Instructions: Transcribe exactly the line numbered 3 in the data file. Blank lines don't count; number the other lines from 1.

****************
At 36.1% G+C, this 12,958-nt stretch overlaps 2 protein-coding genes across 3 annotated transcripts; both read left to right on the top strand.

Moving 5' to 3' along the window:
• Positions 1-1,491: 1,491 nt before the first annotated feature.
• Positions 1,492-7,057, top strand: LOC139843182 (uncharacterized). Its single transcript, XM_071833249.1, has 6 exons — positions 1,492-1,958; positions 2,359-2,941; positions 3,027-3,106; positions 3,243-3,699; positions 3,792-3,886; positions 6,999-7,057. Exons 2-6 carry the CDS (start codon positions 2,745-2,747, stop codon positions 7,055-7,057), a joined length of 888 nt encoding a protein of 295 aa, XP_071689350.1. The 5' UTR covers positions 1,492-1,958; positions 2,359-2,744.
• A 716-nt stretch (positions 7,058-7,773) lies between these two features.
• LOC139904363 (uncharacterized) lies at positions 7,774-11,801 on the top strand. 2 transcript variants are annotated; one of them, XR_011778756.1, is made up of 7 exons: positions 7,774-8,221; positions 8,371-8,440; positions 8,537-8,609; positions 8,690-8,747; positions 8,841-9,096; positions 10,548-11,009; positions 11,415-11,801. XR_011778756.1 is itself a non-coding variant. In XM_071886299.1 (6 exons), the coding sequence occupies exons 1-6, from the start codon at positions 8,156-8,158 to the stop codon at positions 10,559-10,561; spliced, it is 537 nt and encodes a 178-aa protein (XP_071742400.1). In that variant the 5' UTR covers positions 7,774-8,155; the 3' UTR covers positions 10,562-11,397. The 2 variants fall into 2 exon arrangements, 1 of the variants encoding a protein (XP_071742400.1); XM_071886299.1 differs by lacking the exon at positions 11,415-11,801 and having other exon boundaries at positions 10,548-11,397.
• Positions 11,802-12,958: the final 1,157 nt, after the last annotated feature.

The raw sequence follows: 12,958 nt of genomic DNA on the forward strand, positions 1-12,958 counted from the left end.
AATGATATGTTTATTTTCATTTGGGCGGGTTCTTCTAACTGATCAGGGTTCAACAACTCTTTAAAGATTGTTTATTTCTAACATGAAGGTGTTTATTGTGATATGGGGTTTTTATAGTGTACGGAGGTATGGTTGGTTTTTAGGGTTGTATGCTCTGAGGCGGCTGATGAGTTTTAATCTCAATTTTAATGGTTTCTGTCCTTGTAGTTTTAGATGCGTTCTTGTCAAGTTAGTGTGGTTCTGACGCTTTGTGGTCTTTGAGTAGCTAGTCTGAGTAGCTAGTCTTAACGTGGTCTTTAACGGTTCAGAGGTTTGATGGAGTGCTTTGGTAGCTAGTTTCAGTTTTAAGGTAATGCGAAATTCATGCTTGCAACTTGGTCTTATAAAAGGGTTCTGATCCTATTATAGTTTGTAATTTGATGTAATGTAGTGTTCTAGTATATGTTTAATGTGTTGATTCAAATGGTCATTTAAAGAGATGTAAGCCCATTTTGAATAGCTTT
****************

• Positions 1-1,491: 1,491 nt before the first annotated feature.